Gradual reduction in state sales tax on groceries OK, making the measure effective after election is not
A gradual cut in the state tax rate for grocery purchases might be the best route to take for Kansas state government.
But waiting until after the Nov. 8 general election to make the legislation effective is not in the best interest of Kansas citizens.
This is what you call a political grandstand move and an attempt by Republican state lawmakers to keep a sitting state governor from the Democratic Party from being re-elected.
It may very well backfire for Republican state lawmakers up for re-election soon, and it should backfire for them.
In Kansas, we expect our state lawmakers to do the right things all the time - even when it might inconvenience them or jeopardize their own personal political careers.
It’s not right to use political power - just because you can - to work against the best interest of hard-working Kansas citizens.
Leave it to our so-called “state leaders’’ to take a good idea like reducing the state sales tax on groceries and turning it into a power play by not letting a measure (that they approved) take effect until after the gubernatorial election.
Here’s how the political power play went down.
Kansas senators recently passed a Republican Party plan to gradually reduce the state tax on food sales starting after election day, rejecting Democrat Gov. Laura Kelly’s plan to axe the tax on groceries starting as early as this summer.
While Democrat senators initially opposed the plan and objected to the details, the final vote was unanimous.
The vote preceded another vote where Senate Republicans rejected the Democrat plan to cut the food sales tax to 0 percent starting this summer. The 14-23 vote with two Republicans joining all Democrats came on a procedural move.
A day earlier, House Republicans rejected a similar procedural move. Ten Republicans joined Democrats in the attempt to force action on Gov. Kelly’s tax plan.
Advocates from both political parties blame Republican leadership and election year politics for the failure to advance Kelly’s top policy priority of the session.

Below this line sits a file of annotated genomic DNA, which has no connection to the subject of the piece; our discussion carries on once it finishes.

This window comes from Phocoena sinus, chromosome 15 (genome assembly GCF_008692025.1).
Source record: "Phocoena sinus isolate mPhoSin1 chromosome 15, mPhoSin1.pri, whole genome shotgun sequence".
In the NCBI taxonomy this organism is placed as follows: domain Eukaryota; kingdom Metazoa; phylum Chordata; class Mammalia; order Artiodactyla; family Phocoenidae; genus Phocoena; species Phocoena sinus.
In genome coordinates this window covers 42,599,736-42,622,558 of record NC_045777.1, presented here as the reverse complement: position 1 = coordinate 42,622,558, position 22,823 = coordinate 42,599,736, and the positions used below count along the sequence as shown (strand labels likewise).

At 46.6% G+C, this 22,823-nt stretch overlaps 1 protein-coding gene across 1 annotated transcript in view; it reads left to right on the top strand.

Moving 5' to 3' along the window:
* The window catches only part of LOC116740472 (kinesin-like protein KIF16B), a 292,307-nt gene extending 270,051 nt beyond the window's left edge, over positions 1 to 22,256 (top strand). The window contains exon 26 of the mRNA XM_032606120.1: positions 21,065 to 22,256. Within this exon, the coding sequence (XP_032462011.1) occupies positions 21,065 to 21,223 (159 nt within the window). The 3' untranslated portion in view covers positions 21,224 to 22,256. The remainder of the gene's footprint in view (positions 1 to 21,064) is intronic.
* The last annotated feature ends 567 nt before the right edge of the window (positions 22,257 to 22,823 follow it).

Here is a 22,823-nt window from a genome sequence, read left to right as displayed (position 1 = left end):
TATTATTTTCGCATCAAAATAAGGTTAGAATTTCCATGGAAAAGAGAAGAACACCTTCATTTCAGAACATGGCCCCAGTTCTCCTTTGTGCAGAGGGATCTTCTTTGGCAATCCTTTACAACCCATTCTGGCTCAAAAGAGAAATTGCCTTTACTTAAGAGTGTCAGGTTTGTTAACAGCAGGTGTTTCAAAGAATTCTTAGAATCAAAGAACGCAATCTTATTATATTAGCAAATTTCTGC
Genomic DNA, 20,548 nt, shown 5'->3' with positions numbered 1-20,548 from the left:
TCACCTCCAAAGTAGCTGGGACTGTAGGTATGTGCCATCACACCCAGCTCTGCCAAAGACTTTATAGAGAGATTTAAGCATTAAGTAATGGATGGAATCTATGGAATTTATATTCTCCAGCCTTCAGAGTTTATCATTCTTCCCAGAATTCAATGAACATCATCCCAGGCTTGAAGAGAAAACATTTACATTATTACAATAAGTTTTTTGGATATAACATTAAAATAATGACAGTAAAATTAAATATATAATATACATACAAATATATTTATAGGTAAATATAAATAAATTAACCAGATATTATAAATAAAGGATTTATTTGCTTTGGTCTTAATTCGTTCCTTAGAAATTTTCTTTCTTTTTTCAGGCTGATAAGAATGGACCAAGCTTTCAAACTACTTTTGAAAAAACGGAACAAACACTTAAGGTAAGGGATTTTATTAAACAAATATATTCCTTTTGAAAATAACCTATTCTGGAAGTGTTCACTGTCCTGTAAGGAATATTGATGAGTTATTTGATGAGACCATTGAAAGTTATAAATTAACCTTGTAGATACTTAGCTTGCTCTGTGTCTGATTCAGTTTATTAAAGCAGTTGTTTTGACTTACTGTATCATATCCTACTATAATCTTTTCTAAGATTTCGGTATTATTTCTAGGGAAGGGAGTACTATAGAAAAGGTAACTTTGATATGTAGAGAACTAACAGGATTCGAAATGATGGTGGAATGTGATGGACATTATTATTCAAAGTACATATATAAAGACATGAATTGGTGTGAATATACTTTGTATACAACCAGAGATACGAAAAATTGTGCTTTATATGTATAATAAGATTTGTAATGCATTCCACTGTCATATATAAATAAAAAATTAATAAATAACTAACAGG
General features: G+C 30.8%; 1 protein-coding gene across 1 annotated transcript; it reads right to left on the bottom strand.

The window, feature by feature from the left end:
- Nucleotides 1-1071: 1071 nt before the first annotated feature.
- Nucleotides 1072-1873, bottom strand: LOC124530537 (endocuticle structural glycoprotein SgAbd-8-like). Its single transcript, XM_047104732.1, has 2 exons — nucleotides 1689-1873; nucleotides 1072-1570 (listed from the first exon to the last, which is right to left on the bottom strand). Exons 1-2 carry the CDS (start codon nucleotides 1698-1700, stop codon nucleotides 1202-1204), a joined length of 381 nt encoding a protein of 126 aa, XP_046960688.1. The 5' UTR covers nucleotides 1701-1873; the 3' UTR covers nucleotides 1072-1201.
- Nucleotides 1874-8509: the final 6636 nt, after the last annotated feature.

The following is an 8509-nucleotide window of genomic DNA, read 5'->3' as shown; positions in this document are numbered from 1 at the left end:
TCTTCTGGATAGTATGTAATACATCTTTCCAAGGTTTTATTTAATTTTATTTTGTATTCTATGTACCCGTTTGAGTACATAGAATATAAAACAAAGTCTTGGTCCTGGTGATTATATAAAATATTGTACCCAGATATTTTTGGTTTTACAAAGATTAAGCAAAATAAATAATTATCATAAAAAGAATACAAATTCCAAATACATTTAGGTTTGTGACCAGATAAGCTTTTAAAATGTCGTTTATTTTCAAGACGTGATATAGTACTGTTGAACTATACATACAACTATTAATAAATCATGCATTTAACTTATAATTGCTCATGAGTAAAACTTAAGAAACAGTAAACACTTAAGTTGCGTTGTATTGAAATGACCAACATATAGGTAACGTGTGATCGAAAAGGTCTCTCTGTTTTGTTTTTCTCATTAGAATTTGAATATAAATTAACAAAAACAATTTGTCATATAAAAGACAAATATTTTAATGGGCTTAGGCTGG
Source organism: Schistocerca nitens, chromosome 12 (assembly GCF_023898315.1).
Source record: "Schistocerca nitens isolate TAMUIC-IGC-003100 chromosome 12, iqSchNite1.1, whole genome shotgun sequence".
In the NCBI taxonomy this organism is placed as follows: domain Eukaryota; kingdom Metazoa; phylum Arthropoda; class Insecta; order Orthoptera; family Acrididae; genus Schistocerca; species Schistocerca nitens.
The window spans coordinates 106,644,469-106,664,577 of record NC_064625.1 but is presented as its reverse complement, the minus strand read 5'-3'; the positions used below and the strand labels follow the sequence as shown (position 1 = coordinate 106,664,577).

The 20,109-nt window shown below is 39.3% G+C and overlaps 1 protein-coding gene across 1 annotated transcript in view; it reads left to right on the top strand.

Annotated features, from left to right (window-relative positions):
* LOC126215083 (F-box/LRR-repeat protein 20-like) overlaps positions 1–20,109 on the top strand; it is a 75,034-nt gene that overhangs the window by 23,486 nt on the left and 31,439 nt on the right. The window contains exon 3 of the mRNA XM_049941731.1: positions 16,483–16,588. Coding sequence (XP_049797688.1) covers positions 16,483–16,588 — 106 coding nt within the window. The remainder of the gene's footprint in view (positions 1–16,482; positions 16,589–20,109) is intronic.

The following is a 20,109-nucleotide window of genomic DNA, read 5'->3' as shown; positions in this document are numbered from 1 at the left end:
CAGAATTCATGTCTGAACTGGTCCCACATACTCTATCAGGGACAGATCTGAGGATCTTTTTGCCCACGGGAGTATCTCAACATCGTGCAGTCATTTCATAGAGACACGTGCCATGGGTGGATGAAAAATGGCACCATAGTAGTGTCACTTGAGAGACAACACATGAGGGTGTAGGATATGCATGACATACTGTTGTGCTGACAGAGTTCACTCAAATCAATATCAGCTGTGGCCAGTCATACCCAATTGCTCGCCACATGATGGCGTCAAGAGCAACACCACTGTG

The plan approved by the Senate, HB 2106, would reduce the state’s current 6.5 percent sales tax on groceries to 4 percent on Jan. 1, 2023, then to 2 percent in 2024 and 0 percent in 2025.
The Kansas 6.5 percent state tax rate on groceries is the second-highest in the country, it has been reported.
State financial reports show state coffers are currently brimming with surplus revenue at this time. The state is currently projected to have a $3.1 billion budget surplus at the end of fiscal year 2023. Cutting the entire state tax on food sales in the state would reduce tax collections by about $500 million a year, it has been reported.
Retail Grocers Association of Kansas and Missouri president and CEO Jon McCormick said last week that point of sale vendors would have “no problem’’ adjusting the tax rate in time for a July 1 implementation. The gradual reduction is actually more cumbersome, it was reported.
The political posturing involved with this issue was worthy of Washington, D.C. style points. But the problem is, however, that Kansans don’t approve of doing the people’s business that way.
With inflation at its highest levels nationwide since the 1970s, we are seeing record high grocery costs and record high gasoline prices. Kansas citizens purchase groceries every week, if not more often than that. We all could use the state sales tax reduction as soon as possible.
While state lawmakers are playing power games, the people that placed them in the high offices are working to make financial ends meet.
Gov. Kelly says she will sign the legislation into law and is encouraging state lawmakers to do the right thing and make the measure effective as soon as possible. Let’s hope they do.